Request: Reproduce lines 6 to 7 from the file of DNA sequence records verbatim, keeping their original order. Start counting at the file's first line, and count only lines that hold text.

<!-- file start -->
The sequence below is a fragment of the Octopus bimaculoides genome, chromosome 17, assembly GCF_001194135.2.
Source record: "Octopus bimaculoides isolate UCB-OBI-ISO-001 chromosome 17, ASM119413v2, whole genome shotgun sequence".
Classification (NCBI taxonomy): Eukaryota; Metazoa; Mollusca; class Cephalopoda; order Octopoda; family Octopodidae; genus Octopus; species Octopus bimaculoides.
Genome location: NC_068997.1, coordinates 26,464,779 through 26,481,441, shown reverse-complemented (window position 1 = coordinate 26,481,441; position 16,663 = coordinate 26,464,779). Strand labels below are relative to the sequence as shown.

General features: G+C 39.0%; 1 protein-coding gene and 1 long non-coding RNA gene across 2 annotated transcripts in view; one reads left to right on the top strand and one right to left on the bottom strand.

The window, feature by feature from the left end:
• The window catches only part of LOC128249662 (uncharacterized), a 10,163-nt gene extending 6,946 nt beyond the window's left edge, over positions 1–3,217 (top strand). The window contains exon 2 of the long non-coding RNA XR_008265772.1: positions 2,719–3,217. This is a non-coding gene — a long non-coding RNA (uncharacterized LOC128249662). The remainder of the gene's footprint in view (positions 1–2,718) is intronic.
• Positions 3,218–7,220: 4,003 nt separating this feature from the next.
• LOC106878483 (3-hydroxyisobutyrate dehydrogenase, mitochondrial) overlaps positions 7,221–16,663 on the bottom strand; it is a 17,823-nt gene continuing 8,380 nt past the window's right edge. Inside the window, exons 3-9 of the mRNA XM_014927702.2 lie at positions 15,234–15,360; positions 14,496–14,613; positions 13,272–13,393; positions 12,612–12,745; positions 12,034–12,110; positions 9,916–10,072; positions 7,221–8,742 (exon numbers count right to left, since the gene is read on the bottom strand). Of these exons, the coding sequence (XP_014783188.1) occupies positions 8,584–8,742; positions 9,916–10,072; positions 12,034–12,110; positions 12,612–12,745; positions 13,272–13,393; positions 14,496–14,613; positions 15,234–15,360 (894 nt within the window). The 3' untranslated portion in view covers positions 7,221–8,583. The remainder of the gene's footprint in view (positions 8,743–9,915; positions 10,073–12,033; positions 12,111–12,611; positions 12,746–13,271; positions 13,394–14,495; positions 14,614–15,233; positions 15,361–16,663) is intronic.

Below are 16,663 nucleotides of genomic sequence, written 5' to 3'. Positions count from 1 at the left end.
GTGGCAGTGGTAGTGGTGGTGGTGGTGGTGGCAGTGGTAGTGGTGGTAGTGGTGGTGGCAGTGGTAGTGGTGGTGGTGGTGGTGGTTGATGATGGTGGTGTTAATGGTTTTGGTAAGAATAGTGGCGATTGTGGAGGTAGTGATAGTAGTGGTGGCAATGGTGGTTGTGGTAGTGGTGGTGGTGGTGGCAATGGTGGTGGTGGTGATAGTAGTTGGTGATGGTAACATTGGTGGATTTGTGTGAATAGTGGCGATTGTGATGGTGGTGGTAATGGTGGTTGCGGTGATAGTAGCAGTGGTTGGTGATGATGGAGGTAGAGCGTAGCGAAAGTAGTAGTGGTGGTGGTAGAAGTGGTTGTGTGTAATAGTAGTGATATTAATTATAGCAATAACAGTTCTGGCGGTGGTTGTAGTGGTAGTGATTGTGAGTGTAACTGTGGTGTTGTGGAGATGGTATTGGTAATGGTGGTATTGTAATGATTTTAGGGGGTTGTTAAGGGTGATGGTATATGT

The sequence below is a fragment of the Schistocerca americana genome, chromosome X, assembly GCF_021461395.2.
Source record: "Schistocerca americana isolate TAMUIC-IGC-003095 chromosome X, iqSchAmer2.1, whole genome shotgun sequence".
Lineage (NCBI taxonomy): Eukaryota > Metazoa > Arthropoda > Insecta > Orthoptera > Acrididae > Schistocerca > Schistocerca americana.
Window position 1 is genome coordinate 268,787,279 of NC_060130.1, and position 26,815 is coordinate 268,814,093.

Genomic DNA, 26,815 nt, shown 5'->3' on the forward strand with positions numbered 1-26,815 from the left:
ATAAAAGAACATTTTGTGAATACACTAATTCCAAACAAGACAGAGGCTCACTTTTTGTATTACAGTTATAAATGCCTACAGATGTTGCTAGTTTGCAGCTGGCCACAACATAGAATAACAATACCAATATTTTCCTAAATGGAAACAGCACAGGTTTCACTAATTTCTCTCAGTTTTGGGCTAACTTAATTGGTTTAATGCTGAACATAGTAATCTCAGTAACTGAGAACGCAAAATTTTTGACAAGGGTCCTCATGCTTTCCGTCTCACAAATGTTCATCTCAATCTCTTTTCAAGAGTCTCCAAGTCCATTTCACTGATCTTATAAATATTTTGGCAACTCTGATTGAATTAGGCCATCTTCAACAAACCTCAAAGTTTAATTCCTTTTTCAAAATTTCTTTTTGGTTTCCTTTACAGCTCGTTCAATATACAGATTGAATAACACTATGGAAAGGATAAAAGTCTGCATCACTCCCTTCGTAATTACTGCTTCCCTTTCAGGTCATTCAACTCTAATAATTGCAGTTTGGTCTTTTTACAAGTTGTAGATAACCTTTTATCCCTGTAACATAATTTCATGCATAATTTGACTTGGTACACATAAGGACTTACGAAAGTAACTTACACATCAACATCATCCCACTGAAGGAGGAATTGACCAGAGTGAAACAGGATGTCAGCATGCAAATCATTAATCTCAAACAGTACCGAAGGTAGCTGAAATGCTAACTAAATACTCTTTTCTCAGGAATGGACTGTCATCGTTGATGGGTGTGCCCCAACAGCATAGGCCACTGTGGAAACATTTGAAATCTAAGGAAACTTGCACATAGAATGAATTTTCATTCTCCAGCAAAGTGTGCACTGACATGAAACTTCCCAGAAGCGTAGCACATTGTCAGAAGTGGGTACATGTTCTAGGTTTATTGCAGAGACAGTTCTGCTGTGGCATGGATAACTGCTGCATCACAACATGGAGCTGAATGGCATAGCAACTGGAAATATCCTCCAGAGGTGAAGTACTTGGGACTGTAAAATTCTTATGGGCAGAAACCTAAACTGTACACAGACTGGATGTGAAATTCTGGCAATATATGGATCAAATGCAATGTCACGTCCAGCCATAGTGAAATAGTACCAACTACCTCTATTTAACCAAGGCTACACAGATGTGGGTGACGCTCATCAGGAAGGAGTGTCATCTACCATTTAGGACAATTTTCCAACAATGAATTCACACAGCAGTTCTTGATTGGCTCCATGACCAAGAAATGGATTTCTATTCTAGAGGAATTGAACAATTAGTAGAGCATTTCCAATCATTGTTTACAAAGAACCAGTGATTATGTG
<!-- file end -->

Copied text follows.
The window, feature by feature from the left end:
• The window catches only part of LOC128249662 (uncharacterized), a 10,163-nt gene extending 6,946 nt beyond the window's left edge, over positions 1–3,217 (top strand). The window contains exon 2 of the long non-coding RNA XR_008265772.1: positions 2,719–3,217. This is a non-coding gene — a long non-coding RNA (uncharacterized LOC128249662). The remainder of the gene's footprint in view (positions 1–2,718) is intronic.